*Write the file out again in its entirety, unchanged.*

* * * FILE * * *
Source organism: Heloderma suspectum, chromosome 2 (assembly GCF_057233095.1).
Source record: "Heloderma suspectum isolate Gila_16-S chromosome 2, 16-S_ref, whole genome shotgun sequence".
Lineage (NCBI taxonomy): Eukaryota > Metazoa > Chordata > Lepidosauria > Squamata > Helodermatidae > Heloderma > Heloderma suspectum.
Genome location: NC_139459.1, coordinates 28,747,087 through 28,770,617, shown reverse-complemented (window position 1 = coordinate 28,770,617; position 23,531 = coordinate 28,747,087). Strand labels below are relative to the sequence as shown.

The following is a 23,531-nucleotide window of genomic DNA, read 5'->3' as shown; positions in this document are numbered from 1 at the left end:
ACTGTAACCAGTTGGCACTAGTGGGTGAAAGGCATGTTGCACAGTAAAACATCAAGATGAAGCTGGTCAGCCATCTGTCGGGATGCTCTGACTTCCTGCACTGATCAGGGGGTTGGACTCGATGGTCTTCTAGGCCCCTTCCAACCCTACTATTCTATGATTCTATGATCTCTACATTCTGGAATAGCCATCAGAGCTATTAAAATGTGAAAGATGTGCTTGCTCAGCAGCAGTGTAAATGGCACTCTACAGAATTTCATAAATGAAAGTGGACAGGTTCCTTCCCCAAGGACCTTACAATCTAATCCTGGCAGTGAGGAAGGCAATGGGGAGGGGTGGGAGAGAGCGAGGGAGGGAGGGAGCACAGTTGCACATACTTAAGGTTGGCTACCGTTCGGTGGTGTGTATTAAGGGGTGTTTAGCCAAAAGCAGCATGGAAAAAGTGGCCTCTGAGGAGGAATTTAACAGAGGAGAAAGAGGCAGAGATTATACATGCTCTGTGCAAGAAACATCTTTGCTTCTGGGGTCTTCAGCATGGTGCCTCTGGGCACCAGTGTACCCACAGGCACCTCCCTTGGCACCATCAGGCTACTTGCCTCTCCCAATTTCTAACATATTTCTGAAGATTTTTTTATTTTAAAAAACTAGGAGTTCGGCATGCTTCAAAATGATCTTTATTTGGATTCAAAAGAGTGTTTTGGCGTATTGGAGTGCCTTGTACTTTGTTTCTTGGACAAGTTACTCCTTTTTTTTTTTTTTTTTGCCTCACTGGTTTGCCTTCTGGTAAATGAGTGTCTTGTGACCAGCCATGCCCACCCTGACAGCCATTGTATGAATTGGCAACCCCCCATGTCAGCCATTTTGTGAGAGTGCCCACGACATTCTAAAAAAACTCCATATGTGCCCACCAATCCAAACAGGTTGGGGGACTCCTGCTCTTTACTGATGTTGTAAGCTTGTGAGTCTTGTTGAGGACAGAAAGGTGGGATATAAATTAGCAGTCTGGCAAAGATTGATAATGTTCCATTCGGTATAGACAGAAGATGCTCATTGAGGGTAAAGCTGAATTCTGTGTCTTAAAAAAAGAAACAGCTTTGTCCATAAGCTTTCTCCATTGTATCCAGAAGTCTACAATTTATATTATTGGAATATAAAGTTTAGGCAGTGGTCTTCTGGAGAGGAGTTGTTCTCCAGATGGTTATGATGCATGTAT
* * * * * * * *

Source organism: Heloderma suspectum, chromosome 2 (assembly GCF_057233095.1).
Source record: "Heloderma suspectum isolate Gila_16-S chromosome 2, 16-S_ref, whole genome shotgun sequence".
Lineage (NCBI taxonomy): Eukaryota > Metazoa > Chordata > Lepidosauria > Squamata > Helodermatidae > Heloderma > Heloderma suspectum.
Genome location: NC_139459.1, coordinates 28,747,087 through 28,770,617, shown reverse-complemented (window position 1 = coordinate 28,770,617; position 23,531 = coordinate 28,747,087). Strand labels below are relative to the sequence as shown.

The following is a 23,531-nucleotide window of genomic DNA, read 5'->3' as shown; positions in this document are numbered from 1 at the left end:
ACTGTAACCAGTTGGCACTAGTGGGTGAAAGGCATGTTGCACAGTAAAACATCAAGATGAAGCTGGTCAGCCATCTGTCGGGATGCTCTGACTTCCTGCACTGATCAGGGGGTTGGACTCGATGGTCTTCTAGGCCCCTTCCAACCCTACTATTCTATGATTCTATGATCTCTACATTCTGGAATAGCCATCAGAGCTATTAAAATGTGAAAGATGTGCTTGCTCAGCAGCAGTGTAAATGGCACTCTACAGAATTTCATAAATGAAAGTGGACAGGTTCCTTCCCCAAGGACCTTACAATCTAATCCTGGCAGTGAGGAAGGCAATGGGGAGGGGTGGGAGAGAGCGAGGGAGGGAGGGAGCACAGTTGCACATACTTAAGGTTGGCTACCGTTCGGTGGTGTGTATTAAGGGGTGTTTAGCCAAAAGCAGCATGGAAAAAGTGGCCTCTGAGGAGGAATTTAACAGAGGAGAAAGAGGCAGAGATTATACATGCTCTGTGCAAGAAACATCTTTGCTTCTGGGGTCTTCAGCATGGTGCCTCTGGGCACCAGTGTACCCACAGGCACCTCCCTTGGCACCATCAGGCTACTTGCCTCTCCCAATTTCTAACATATTTCTGAAGATTTTTTTATTTTAAAAAACTAGGAGTTCGGCATGCTTCAAAATGATCTTTATTTGGATTCAAAAGAGTGTTTTGGCGTATTGGAGTGCCTTGTACTTTGTTTCTTGGACAAGTTACTCCTTTTTTTTTTTTTTTTTGCCTCACTGGTTTGCCTTCTGGTAAATGAGTGTCTTGTGACCAGCCATGCCCACCCTGACAGCCATTGTATGAATTGGCAACCCCCCATGTCAGCCATTTTGTGAGAGTGCCCACGACATTCTAAAAAAACTCCATATGTGCCCACCAATCCAAACAGGTTGGGGGACTCCTGCTCTTTACTGATGTTGTAAGCTTGTGAGTCTTGTTGAGGACAGAAAGGTGGGATATAAATTAGCAGTCTGGCAAAGATTGATAATGTTCCATTCGGTATAGACAGAAGATGCTCATTGAGGGTAAAGCTGAATTCTGTGTCTTAAAAAAAGAAACAGCTTTGTCCATAAGCTTTCTCCATTGTATCCAGAAGTCTACAATTTATATTATTGGAATATAAAGTTTAGGCAGTGGTCTTCTGGAGAGGAGTTGTTCTCCAGATGGTTATGATGCATGTAT